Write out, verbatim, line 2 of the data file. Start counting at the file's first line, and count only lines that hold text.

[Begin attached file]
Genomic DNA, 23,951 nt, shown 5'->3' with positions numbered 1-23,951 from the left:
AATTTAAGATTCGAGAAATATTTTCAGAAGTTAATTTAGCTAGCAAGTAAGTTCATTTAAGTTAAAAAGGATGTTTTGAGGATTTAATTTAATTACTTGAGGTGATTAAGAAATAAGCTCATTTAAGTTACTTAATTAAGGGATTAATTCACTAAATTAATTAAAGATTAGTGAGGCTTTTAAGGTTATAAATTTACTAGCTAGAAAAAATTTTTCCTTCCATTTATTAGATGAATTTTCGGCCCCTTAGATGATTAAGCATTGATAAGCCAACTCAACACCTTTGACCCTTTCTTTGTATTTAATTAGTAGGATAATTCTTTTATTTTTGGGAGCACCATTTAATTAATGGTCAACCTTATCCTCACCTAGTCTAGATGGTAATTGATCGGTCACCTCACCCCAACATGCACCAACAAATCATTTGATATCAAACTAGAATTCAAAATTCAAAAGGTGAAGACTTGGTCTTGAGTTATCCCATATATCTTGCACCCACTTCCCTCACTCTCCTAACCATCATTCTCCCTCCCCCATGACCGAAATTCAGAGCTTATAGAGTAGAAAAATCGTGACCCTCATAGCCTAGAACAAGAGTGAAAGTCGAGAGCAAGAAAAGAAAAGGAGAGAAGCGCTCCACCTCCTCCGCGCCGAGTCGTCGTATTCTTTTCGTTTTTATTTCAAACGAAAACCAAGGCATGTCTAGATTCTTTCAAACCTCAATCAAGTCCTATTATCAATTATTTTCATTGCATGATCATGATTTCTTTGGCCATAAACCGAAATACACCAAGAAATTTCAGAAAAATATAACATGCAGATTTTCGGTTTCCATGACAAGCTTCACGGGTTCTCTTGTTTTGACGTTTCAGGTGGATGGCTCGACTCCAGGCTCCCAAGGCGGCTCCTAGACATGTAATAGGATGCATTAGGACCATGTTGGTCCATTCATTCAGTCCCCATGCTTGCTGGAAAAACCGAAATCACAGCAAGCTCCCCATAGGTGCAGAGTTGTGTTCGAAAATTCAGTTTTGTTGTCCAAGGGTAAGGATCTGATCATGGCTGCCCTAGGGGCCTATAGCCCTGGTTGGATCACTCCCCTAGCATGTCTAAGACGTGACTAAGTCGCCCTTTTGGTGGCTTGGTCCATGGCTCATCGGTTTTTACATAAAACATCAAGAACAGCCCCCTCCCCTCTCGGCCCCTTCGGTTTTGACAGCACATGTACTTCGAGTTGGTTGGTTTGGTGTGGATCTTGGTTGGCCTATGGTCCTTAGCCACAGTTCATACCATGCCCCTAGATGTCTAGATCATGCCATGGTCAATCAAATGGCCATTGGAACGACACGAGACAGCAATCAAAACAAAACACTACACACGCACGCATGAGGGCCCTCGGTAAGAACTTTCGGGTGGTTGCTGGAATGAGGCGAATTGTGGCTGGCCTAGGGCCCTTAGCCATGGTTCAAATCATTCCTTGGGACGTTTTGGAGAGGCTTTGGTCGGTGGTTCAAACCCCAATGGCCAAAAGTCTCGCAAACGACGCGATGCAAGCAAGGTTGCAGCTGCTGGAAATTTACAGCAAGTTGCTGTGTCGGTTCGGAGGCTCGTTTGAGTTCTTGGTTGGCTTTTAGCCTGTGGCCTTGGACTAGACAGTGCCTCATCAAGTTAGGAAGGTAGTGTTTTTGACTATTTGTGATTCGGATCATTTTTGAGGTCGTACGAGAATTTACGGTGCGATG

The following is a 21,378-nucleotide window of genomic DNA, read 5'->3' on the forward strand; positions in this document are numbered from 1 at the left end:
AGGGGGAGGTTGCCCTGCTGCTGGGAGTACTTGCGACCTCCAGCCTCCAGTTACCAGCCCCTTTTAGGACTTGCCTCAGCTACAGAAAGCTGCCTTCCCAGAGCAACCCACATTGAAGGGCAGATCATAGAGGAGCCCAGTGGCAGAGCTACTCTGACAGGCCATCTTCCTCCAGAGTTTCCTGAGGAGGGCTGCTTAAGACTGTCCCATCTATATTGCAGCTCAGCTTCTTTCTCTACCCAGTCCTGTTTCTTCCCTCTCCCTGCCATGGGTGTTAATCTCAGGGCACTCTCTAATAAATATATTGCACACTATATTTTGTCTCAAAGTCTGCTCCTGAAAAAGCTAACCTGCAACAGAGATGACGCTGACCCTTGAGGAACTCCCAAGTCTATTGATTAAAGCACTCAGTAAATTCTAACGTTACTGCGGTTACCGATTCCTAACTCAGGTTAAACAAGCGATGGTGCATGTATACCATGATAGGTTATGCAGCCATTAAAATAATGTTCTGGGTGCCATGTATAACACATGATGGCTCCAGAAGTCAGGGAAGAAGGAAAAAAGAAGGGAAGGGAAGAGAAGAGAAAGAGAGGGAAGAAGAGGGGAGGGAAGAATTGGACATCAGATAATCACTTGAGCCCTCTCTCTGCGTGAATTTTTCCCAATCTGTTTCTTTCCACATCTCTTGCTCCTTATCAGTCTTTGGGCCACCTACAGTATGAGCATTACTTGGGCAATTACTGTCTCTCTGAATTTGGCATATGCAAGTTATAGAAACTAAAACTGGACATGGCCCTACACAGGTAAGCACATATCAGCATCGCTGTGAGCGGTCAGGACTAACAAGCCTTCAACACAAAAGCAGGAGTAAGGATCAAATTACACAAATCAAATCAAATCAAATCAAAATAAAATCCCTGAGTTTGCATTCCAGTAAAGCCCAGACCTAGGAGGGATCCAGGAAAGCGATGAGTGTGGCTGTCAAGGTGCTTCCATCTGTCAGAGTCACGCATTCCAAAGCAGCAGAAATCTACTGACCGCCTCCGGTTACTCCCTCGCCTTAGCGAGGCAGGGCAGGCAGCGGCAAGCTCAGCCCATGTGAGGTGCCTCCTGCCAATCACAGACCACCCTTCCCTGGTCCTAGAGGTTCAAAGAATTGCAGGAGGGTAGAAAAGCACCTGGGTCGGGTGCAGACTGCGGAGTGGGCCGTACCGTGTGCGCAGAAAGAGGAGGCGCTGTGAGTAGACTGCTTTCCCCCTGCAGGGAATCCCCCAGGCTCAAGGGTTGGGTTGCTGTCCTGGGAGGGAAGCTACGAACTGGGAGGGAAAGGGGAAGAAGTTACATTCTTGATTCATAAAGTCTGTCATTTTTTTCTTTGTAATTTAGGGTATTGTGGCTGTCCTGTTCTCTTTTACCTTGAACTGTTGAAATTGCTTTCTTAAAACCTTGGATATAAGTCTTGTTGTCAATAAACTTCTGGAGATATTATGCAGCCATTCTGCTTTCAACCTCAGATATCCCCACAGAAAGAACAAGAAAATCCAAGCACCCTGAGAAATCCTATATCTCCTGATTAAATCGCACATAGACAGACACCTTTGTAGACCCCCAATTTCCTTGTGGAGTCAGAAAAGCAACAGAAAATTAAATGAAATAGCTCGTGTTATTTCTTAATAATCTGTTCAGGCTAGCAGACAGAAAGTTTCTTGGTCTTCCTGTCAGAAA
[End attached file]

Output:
AATTTAAGATTCGAGAAATATTTTCAGAAGTTAATTTAGCTAGCAAGTAAGTTCATTTAAGTTAAAAAGGATGTTTTGAGGATTTAATTTAATTACTTGAGGTGATTAAGAAATAAGCTCATTTAAGTTACTTAATTAAGGGATTAATTCACTAAATTAATTAAAGATTAGTGAGGCTTTTAAGGTTATAAATTTACTAGCTAGAAAAAATTTTTCCTTCCATTTATTAGATGAATTTTCGGCCCCTTAGATGATTAAGCATTGATAAGCCAACTCAACACCTTTGACCCTTTCTTTGTATTTAATTAGTAGGATAATTCTTTTATTTTTGGGAGCACCATTTAATTAATGGTCAACCTTATCCTCACCTAGTCTAGATGGTAATTGATCGGTCACCTCACCCCAACATGCACCAACAAATCATTTGATATCAAACTAGAATTCAAAATTCAAAAGGTGAAGACTTGGTCTTGAGTTATCCCATATATCTTGCACCCACTTCCCTCACTCTCCTAACCATCATTCTCCCTCCCCCATGACCGAAATTCAGAGCTTATAGAGTAGAAAAATCGTGACCCTCATAGCCTAGAACAAGAGTGAAAGTCGAGAGCAAGAAAAGAAAAGGAGAGAAGCGCTCCACCTCCTCCGCGCCGAGTCGTCGTATTCTTTTCGTTTTTATTTCAAACGAAAACCAAGGCATGTCTAGATTCTTTCAAACCTCAATCAAGTCCTATTATCAATTATTTTCATTGCATGATCATGATTTCTTTGGCCATAAACCGAAATACACCAAGAAATTTCAGAAAAATATAACATGCAGATTTTCGGTTTCCATGACAAGCTTCACGGGTTCTCTTGTTTTGACGTTTCAGGTGGATGGCTCGACTCCAGGCTCCCAAGGCGGCTCCTAGACATGTAATAGGATGCATTAGGACCATGTTGGTCCATTCATTCAGTCCCCATGCTTGCTGGAAAAACCGAAATCACAGCAAGCTCCCCATAGGTGCAGAGTTGTGTTCGAAAATTCAGTTTTGTTGTCCAAGGGTAAGGATCTGATCATGGCTGCCCTAGGGGCCTATAGCCCTGGTTGGATCACTCCCCTAGCATGTCTAAGACGTGACTAAGTCGCCCTTTTGGTGGCTTGGTCCATGGCTCATCGGTTTTTACATAAAACATCAAGAACAGCCCCCTCCCCTCTCGGCCCCTTCGGTTTTGACAGCACATGTACTTCGAGTTGGTTGGTTTGGTGTGGATCTTGGTTGGCCTATGGTCCTTAGCCACAGTTCATACCATGCCCCTAGATGTCTAGATCATGCCATGGTCAATCAAATGGCCATTGGAACGACACGAGACAGCAATCAAAACAAAACACTACACACGCACGCATGAGGGCCCTCGGTAAGAACTTTCGGGTGGTTGCTGGAATGAGGCGAATTGTGGCTGGCCTAGGGCCCTTAGCCATGGTTCAAATCATTCCTTGGGACGTTTTGGAGAGGCTTTGGTCGGTGGTTCAAACCCCAATGGCCAAAAGTCTCGCAAACGACGCGATGCAAGCAAGGTTGCAGCTGCTGGAAATTTACAGCAAGTTGCTGTGTCGGTTCGGAGGCTCGTTTGAGTTCTTGGTTGGCTTTTAGCCTGTGGCCTTGGACTAGACAGTGCCTCATCAAGTTAGGAAGGTAGTGTTTTTGACTATTTGTGATTCGGATCATTTTTGAGGTCGTACGAGAATTTACGGTGCGATG